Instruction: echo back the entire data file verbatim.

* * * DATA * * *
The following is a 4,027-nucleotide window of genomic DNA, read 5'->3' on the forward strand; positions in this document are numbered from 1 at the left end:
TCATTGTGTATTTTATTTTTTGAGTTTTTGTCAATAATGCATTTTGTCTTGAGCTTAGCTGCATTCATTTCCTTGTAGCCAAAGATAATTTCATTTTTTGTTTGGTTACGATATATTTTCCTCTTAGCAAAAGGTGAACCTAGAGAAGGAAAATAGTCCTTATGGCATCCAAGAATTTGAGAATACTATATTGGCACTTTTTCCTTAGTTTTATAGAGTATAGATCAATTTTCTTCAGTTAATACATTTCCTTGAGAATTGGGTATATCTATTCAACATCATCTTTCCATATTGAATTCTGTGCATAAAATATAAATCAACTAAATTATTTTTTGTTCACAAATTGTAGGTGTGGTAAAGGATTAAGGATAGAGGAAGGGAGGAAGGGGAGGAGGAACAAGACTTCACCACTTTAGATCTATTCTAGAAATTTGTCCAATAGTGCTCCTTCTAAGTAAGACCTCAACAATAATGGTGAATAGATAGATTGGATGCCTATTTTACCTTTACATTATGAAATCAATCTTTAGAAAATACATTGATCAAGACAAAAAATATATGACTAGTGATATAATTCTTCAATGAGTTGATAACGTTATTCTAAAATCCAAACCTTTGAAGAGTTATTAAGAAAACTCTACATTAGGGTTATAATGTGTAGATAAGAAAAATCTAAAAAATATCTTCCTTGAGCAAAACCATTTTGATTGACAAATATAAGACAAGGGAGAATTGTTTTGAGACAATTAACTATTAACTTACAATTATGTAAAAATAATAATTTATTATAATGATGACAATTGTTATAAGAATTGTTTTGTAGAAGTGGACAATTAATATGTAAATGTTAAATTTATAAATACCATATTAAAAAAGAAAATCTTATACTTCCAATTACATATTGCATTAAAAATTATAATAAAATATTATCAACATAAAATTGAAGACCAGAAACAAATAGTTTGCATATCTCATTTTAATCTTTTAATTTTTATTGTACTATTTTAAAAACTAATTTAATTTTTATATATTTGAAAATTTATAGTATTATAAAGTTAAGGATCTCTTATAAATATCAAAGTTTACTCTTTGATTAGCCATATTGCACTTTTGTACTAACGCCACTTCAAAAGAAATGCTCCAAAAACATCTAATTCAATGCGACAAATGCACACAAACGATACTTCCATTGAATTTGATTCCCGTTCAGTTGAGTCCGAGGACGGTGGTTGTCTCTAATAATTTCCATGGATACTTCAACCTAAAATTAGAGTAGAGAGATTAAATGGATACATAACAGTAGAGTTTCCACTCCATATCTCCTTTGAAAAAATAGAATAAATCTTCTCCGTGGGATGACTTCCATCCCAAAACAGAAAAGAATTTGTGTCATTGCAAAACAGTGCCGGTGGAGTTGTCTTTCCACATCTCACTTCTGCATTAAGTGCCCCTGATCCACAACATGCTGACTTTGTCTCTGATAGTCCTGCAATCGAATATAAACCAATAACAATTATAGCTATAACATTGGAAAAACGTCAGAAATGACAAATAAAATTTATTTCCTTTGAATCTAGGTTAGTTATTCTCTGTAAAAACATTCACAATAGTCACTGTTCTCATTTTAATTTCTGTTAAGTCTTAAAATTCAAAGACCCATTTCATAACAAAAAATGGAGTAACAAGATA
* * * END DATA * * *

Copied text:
The following is a 4,027-nucleotide window of genomic DNA, read 5'->3' on the forward strand; positions in this document are numbered from 1 at the left end:
TCATTGTGTATTTTATTTTTTGAGTTTTTGTCAATAATGCATTTTGTCTTGAGCTTAGCTGCATTCATTTCCTTGTAGCCAAAGATAATTTCATTTTTTGTTTGGTTACGATATATTTTCCTCTTAGCAAAAGGTGAACCTAGAGAAGGAAAATAGTCCTTATGGCATCCAAGAATTTGAGAATACTATATTGGCACTTTTTCCTTAGTTTTATAGAGTATAGATCAATTTTCTTCAGTTAATACATTTCCTTGAGAATTGGGTATATCTATTCAACATCATCTTTCCATATTGAATTCTGTGCATAAAATATAAATCAACTAAATTATTTTTTGTTCACAAATTGTAGGTGTGGTAAAGGATTAAGGATAGAGGAAGGGAGGAAGGGGAGGAGGAACAAGACTTCACCACTTTAGATCTATTCTAGAAATTTGTCCAATAGTGCTCCTTCTAAGTAAGACCTCAACAATAATGGTGAATAGATAGATTGGATGCCTATTTTACCTTTACATTATGAAATCAATCTTTAGAAAATACATTGATCAAGACAAAAAATATATGACTAGTGATATAATTCTTCAATGAGTTGATAACGTTATTCTAAAATCCAAACCTTTGAAGAGTTATTAAGAAAACTCTACATTAGGGTTATAATGTGTAGATAAGAAAAATCTAAAAAATATCTTCCTTGAGCAAAACCATTTTGATTGACAAATATAAGACAAGGGAGAATTGTTTTGAGACAATTAACTATTAACTTACAATTATGTAAAAATAATAATTTATTATAATGATGACAATTGTTATAAGAATTGTTTTGTAGAAGTGGACAATTAATATGTAAATGTTAAATTTATAAATACCATATTAAAAAAGAAAATCTTATACTTCCAATTACATATTGCATTAAAAATTATAATAAAATATTATCAACATAAAATTGAAGACCAGAAACAAATAGTTTGCATATCTCATTTTAATCTTTTAATTTTTATTGTACTATTTTAAAAACTAATTTAATTTTTATATATTTGAAAATTTATAGTATTATAAAGTTAAGGATCTCTTATAAATATCAAAGTTTACTCTTTGATTAGCCATATTGCACTTTTGTACTAACGCCACTTCAAAAGAAATGCTCCAAAAACATCTAATTCAATGCGACAAATGCACACAAACGATACTTCCATTGAATTTGATTCCCGTTCAGTTGAGTCCGAGGACGGTGGTTGTCTCTAATAATTTCCATGGATACTTCAACCTAAAATTAGAGTAGAGAGATTAAATGGATACATAACAGTAGAGTTTCCACTCCATATCTCCTTTGAAAAAATAGAATAAATCTTCTCCGTGGGATGACTTCCATCCCAAAACAGAAAAGAATTTGTGTCATTGCAAAACAGTGCCGGTGGAGTTGTCTTTCCACATCTCACTTCTGCATTAAGTGCCCCTGATCCACAACATGCTGACTTTGTCTCTGATAGTCCTGCAATCGAATATAAACCAATAACAATTATAGCTATAACATTGGAAAAACGTCAGAAATGACAAATAAAATTTATTTCCTTTGAATCTAGGTTAGTTATTCTCTGTAAAAACATTCACAATAGTCACTGTTCTCATTTTAATTTCTGTTAAGTCTTAAAATTCAAAGACCCATTTCATAACAAAAAATGGAGTAACAAGATA